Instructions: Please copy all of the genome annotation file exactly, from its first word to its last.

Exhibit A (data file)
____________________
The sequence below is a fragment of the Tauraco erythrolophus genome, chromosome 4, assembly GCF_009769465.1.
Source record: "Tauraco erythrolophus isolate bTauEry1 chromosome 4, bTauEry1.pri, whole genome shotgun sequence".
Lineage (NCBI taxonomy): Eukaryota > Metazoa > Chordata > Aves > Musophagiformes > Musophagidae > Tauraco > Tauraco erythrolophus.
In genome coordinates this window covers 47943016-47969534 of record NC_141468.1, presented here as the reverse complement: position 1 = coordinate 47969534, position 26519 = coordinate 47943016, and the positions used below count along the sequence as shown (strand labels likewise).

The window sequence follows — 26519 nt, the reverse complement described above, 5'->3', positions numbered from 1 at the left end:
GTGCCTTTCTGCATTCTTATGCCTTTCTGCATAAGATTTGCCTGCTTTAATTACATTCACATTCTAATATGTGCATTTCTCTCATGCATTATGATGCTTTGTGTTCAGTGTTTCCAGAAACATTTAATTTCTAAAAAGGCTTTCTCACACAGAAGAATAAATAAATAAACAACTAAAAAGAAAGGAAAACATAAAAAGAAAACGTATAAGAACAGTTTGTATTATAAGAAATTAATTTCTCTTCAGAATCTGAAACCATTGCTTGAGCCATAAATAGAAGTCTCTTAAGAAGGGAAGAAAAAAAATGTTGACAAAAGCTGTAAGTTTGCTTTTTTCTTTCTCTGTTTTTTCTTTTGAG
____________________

The sequence below is a fragment of the Tauraco erythrolophus genome, chromosome 4, assembly GCF_009769465.1.
Source record: "Tauraco erythrolophus isolate bTauEry1 chromosome 4, bTauEry1.pri, whole genome shotgun sequence".
Lineage (NCBI taxonomy): Eukaryota > Metazoa > Chordata > Aves > Musophagiformes > Musophagidae > Tauraco > Tauraco erythrolophus.
In genome coordinates this window covers 47943016-47969534 of record NC_141468.1, presented here as the reverse complement: position 1 = coordinate 47969534, position 26519 = coordinate 47943016, and the positions used below count along the sequence as shown (strand labels likewise).

The window sequence follows — 26519 nt, the reverse complement described above, 5'->3', positions numbered from 1 at the left end:
GTGCCTTTCTGCATTCTTATGCCTTTCTGCATAAGATTTGCCTGCTTTAATTACATTCACATTCTAATATGTGCATTTCTCTCATGCATTATGATGCTTTGTGTTCAGTGTTTCCAGAAACATTTAATTTCTAAAAAGGCTTTCTCACACAGAAGAATAAATAAATAAACAACTAAAAAGAAAGGAAAACATAAAAAGAAAACGTATAAGAACAGTTTGTATTATAAGAAATTAATTTCTCTTCAGAATCTGAAACCATTGCTTGAGCCATAAATAGAAGTCTCTTAAGAAGGGAAGAAAAAAAATGTTGACAAAAGCTGTAAGTTTGCTTTTTTCTTTCTCTGTTTTTTCTTTTGAG